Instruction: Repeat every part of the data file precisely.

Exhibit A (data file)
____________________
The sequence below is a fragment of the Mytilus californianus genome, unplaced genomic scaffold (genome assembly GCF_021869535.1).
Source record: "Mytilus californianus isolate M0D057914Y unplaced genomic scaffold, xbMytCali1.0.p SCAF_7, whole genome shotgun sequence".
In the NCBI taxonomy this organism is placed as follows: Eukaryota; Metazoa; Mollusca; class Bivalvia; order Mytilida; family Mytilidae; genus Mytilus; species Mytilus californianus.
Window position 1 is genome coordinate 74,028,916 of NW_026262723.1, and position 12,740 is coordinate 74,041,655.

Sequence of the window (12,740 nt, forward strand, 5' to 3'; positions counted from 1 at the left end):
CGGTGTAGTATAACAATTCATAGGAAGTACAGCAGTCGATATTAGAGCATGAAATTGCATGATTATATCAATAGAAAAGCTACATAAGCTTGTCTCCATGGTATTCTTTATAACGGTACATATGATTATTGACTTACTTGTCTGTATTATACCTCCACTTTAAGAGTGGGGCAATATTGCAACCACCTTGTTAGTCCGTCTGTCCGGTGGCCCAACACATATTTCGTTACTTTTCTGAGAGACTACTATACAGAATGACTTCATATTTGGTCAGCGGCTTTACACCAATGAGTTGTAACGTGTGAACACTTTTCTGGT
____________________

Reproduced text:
The sequence below is a fragment of the Mytilus californianus genome, unplaced genomic scaffold (genome assembly GCF_021869535.1).
Source record: "Mytilus californianus isolate M0D057914Y unplaced genomic scaffold, xbMytCali1.0.p SCAF_7, whole genome shotgun sequence".
In the NCBI taxonomy this organism is placed as follows: Eukaryota; Metazoa; Mollusca; class Bivalvia; order Mytilida; family Mytilidae; genus Mytilus; species Mytilus californianus.
Window position 1 is genome coordinate 74,028,916 of NW_026262723.1, and position 12,740 is coordinate 74,041,655.

Sequence of the window (12,740 nt, forward strand, 5' to 3'; positions counted from 1 at the left end):
CGGTGTAGTATAACAATTCATAGGAAGTACAGCAGTCGATATTAGAGCATGAAATTGCATGATTATATCAATAGAAAAGCTACATAAGCTTGTCTCCATGGTATTCTTTATAACGGTACATATGATTATTGACTTACTTGTCTGTATTATACCTCCACTTTAAGAGTGGGGCAATATTGCAACCACCTTGTTAGTCCGTCTGTCCGGTGGCCCAACACATATTTCGTTACTTTTCTGAGAGACTACTATACAGAATGACTTCATATTTGGTCAGCGGCTTTACACCAATGAGTTGTAACGTGTGAACACTTTTCTGGT